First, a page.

It wouldn't be all that difficult to design a two wire interface from the opener so it operates when the 12 volt DC power is shorted. The trick is to limit the current the supply can sink into a dead short, then have a circuit that detects the voltage drop and triggers the opener. The 78xx series voltage regulators could be used in such a circuit without much trouble at all. If I saw the circuit diagram of the units involved or even installation instructions, I could figure it out. I've had a lot of experience in interfacing disparate systems. "Experience" means that someone has burned up more equipment than anyone else. "Stupid or dangerous" means that you haven't learned from your experiences. Some folks think I'm dangerous for some odd reason. Perhaps it's all that charred equipment?
TDD
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On Sat, 13 Jun 2009 17:52:04 -0500, The Daring Dufas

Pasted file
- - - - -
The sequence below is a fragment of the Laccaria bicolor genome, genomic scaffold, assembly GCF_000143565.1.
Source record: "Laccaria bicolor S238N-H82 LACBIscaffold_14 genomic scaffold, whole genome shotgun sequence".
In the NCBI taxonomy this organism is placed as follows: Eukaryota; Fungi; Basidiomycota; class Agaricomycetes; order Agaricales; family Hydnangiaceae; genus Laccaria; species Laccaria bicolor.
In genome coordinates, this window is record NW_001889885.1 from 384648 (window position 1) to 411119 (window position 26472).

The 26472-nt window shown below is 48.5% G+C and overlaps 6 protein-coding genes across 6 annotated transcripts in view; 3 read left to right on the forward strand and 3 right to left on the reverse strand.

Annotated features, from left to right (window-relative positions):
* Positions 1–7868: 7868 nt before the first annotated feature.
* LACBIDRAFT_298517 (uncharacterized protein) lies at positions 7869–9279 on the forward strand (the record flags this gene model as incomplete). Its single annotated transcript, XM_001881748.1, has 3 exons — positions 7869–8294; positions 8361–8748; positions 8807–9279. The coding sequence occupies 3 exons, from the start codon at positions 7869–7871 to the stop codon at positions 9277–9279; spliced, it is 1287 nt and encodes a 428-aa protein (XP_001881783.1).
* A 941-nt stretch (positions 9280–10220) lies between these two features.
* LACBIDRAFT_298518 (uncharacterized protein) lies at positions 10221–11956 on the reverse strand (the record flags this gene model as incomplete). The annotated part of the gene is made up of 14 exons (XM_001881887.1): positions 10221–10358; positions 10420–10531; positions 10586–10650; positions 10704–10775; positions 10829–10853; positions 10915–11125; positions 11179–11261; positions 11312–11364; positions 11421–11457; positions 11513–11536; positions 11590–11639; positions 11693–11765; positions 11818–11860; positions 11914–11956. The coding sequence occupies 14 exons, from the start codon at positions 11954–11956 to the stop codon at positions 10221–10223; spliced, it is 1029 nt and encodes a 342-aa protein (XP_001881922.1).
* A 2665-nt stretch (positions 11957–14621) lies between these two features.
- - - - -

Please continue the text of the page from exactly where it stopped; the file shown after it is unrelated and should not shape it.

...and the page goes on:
All I could find is:
http://www.skylinkhome.com/docs/manuals/ut/G6KR_manual_070207.pdf
As near as I can tell, the damnable thang was designed to run off the 12v DC from the modern openers. But my old Stanley runs -only- on it's own 120v AC.
Remember, the receiver has only 2 wires for operation.

What's a little carbon, here and there? Nobig deal! :-)
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Wilfred Xavier Pickles wrote:

I looked at the manual. You should have no problem. The receiver runs off a 12 volt DC wall wart that plugs into the side of it with a 3.5 mm plug and the two wires are hooked up in parallel with the existing opener button. The remote has batteries. It's all right there in the instructions.
TDD